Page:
The next attraction was a yoga lesson at Bandoko Garden, which was one of my best experiences on the tour though that was the first time I did yoga. Practicing yoga on the lawn of that beautiful Japanese garden with ocean views will surely be a once-in-a-lifetime activity for you as it was for me. You can see the Seto Inland Sea with Awaji Island and even Shikoku Region from the garden. I sweated it out with the yoga lesson and thought it was definitely good for health. I could stay in the quiet garden for unlimited hours.

Lunch on the 14th floor in front of Wakayama Castle

We had lunch at “14th Floor Farm”, which is literally located on the 14th floor of Wakayama’s city hall building. There are buffet-style dishes cooked with ingredients from local farms. Additionally, I found it was a perfect spot to capture the entire picture of Wakayama Castle.

Wakayama Castle and Nishinomaru Garden

Wakayama Castle

Our final destination was Wakayama Castle, a symbol of the city. The castle was founded in 1585, which had been home to the Kishu Tokugawa family since 1619. The current castle was rebuilt in 1958 following the same blueprint as the original one that was burn destroyed after a lightning struck and an air raid.

Autumn Leaves

There is a Japanese garden named Nishinomaru Garden at the bottom of the castle, which is also called Momijidani Garden for tinted leaves in autumn. It is a steep stroll garden with a centered pond, and is colored by red and yellow leaves from the late November to the early December.

We experienced authentic green tea and traditional Japanese sweets at the tea house Koshoan. It served a cup of green tea and a small snack filled with red bean paste. You can also visually enjoy tea ceremony bowls and cute and colorful sweets there. This afternoon tea time soothed my soul.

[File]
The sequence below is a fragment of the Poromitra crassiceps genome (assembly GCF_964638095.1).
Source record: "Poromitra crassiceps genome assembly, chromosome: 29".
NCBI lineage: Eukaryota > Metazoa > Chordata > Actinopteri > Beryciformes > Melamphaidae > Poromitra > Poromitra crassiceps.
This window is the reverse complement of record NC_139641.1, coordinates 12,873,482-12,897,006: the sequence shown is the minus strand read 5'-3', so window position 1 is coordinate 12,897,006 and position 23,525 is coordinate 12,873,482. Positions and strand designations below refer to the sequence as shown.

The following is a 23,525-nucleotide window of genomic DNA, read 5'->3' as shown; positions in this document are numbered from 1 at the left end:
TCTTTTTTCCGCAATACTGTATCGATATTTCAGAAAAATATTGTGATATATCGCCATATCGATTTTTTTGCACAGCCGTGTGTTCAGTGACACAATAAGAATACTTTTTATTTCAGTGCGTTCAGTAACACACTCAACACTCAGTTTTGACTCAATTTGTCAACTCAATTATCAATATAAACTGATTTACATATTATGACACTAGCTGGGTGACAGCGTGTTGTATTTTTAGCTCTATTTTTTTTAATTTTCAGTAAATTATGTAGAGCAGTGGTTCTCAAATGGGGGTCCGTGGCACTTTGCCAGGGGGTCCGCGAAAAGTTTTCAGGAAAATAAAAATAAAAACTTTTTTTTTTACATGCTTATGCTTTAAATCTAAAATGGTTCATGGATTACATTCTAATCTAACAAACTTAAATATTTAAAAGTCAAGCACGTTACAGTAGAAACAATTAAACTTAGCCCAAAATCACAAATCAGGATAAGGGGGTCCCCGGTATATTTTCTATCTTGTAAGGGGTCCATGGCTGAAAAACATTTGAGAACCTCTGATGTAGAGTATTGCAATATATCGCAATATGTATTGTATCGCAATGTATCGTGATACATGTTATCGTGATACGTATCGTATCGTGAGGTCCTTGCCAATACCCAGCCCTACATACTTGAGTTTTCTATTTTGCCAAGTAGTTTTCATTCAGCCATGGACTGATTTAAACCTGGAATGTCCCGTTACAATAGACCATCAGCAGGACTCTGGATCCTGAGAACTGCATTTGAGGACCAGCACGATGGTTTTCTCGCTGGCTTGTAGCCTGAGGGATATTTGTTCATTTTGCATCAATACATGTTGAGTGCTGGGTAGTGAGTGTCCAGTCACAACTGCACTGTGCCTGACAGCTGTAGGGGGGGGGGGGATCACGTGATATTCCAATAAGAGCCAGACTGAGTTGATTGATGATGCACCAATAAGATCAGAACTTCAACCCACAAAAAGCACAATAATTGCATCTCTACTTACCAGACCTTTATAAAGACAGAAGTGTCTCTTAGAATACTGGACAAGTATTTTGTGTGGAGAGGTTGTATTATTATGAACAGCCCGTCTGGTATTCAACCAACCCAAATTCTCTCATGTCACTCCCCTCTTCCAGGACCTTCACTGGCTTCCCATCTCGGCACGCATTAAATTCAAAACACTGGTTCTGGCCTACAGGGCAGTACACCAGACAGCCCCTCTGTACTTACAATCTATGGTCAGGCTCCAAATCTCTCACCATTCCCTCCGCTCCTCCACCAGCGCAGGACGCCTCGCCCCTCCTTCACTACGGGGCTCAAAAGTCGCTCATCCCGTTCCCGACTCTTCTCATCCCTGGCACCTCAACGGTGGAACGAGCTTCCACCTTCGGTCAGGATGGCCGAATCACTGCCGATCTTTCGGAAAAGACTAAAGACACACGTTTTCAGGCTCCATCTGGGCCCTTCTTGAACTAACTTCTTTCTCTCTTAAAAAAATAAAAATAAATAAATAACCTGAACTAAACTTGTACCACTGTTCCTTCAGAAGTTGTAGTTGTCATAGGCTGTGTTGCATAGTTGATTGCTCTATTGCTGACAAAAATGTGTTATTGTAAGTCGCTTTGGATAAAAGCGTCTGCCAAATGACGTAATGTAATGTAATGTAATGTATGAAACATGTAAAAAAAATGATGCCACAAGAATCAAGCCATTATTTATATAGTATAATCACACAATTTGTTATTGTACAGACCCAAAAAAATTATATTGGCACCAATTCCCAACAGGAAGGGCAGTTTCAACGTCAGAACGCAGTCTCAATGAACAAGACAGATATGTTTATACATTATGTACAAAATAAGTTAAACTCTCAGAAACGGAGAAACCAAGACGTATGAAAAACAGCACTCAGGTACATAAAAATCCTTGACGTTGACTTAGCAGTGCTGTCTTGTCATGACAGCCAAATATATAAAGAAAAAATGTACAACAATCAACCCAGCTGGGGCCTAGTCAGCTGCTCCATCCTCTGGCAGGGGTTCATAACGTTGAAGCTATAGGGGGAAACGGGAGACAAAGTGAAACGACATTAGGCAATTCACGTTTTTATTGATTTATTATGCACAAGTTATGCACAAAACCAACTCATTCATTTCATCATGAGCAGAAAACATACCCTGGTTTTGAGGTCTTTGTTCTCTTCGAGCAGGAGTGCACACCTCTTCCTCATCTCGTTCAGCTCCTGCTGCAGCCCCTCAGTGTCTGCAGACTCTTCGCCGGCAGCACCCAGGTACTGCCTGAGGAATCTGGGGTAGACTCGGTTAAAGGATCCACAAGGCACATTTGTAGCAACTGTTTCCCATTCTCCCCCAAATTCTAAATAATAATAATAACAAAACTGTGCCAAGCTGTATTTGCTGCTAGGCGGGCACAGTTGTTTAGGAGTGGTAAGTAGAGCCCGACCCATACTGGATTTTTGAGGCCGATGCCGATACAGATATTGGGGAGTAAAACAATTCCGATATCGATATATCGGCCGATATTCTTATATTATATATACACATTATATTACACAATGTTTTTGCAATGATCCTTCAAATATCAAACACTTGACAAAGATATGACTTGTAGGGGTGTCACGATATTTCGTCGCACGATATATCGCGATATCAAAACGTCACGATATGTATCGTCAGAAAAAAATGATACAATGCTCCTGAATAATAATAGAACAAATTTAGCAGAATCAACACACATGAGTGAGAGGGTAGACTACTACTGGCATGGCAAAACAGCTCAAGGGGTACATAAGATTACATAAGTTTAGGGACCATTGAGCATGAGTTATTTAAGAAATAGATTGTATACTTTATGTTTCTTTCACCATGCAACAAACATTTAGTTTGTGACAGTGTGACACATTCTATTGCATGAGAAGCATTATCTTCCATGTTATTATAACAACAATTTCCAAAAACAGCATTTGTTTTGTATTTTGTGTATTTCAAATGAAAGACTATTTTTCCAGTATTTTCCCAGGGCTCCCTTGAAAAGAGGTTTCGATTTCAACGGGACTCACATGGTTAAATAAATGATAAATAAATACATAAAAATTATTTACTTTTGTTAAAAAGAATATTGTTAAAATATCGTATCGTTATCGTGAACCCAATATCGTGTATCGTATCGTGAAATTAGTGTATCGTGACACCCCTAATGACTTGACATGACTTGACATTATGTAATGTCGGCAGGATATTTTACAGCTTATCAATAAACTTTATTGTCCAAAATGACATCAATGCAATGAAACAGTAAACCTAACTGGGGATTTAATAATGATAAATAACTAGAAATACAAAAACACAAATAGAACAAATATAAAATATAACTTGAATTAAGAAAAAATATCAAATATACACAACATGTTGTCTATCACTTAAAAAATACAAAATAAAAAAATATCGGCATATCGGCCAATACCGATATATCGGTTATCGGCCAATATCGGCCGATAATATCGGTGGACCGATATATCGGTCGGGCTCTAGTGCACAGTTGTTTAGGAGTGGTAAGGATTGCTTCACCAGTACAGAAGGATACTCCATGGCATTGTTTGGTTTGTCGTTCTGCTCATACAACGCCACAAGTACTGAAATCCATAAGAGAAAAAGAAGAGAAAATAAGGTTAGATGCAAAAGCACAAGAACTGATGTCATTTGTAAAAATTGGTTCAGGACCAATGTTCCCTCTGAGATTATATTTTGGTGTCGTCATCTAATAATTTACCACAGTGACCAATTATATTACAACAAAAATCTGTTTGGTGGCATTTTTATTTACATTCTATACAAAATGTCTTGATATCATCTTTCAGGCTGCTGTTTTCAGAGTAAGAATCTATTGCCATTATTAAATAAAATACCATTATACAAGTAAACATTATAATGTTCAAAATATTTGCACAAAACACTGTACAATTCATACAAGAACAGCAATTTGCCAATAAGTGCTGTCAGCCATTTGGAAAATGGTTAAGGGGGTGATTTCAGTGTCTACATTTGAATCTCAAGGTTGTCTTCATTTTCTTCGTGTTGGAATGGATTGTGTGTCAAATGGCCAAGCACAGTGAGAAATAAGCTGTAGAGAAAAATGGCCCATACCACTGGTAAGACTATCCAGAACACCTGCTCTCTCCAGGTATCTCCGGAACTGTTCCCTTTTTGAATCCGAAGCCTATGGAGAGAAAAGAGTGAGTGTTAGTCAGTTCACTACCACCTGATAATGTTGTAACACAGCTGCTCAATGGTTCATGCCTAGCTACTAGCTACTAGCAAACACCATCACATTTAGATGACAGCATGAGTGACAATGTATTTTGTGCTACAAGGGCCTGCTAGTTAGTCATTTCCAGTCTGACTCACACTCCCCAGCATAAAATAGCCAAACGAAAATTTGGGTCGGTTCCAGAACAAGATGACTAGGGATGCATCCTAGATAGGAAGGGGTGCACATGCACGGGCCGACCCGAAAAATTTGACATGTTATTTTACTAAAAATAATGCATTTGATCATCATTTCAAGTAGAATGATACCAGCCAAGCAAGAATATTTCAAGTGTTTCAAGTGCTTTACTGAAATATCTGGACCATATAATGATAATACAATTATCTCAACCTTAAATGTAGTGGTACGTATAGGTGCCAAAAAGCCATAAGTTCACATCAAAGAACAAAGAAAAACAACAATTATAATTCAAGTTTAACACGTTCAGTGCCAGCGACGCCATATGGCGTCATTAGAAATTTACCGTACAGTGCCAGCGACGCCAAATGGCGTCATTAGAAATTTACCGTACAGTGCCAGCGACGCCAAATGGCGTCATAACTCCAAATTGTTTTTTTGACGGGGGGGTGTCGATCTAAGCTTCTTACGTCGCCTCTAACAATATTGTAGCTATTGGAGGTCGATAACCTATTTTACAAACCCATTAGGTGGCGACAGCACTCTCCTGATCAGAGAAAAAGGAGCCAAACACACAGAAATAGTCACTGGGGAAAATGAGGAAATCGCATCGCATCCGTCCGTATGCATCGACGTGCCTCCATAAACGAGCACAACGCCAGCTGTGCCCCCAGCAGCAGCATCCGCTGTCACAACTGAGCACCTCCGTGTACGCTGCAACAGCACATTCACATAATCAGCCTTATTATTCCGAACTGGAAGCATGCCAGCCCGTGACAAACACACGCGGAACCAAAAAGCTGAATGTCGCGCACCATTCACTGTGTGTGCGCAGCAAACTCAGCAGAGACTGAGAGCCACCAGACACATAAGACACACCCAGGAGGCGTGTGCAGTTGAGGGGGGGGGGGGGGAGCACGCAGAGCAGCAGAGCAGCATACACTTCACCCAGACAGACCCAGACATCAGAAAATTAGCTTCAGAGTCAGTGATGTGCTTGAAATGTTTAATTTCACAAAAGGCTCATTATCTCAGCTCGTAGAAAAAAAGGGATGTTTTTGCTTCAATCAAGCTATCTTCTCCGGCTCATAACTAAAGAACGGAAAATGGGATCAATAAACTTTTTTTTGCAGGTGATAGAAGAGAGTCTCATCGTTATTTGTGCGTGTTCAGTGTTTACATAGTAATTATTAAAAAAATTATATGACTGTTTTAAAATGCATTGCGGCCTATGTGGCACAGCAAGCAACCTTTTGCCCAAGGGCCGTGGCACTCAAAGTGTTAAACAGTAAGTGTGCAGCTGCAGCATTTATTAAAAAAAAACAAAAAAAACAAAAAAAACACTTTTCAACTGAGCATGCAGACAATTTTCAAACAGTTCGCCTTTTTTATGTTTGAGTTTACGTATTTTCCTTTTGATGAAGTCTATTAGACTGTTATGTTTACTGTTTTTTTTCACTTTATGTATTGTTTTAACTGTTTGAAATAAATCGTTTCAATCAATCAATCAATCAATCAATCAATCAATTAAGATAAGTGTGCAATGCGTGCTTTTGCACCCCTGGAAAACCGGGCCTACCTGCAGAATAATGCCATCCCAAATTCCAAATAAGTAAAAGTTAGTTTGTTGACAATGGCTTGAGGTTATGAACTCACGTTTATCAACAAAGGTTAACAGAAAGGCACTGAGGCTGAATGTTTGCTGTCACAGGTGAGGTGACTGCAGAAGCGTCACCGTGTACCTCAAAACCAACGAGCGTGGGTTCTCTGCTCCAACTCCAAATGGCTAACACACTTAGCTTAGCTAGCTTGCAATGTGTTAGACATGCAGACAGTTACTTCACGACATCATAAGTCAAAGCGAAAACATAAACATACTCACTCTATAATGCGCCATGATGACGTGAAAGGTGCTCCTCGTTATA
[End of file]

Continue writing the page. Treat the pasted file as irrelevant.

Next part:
The enjoyable Wakayama tour was ending at a souvenir store near Wakayama Castle. I had a hard time saying goodbye to other participants and the wonderful guides at Wakayama Station.

Tokyoites such as myself don’t get as much of an opportunity to visit and get to know about Wakayama as much as more popular spots such as Osaka and Kyoto, which are visited more frequently. However, I understood there were many more places that have lots of attractions but received little publicity all over the country after this tour in Wakayama.

Those several nice spots and activities during this Wakayama Garden × Wellness Tour made me think so. They may not be easy for first-time visitors to access for two days. In that case, it is strongly recommended to join this kind of tour and move around by bus.

Wakayama City and the Wakayama Garden × Wellness Tour are perfect for those who want to visit untouristy or hidden spots in Japan, who are interested in Japanese gardens and healthy culture, or who want to make an itinerary including Osaka and Kyoto.

How to Get to Wakayama

It takes about 3.5-4 hours to get to Wakayama Station from Tokyo Station like this example:

Tokyo – Shin-Osaka (Shinkansen): 2 hours 30 mins/14,520 yen
Shin-Osaka – Wakayama (Rapid train Kuroshio): 1 hour/2,590 yen

Wakayama is more accessible from main Western cities such as Osaka and Kyoto. It takes only an hour to get to Wakayama Station from Shin-Osaka. Only less than an hour from Kansai International Airport to Wakayama Station by JR Kansai Airport Line and Hanwa Line.

For more information about traveling in Japan, check these articles below!

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I'm writing by my motto: helping travelers spend their limited time experiencing something priceless in Japan. My articles won't let you down! Living in Tokyo and traveling many popular and hidden sites all over Japan, I deliver well-selected and latest tourist information to you from the perspective of “100% Japanese local”. My specific interests are island hopping, eating countless bowls of ramen, watching anime and reading manga. Enjoy Japan Web Magazine for recommended food spots, hidden gems Japanese Otaku (geek) culture, and everything about Japan :)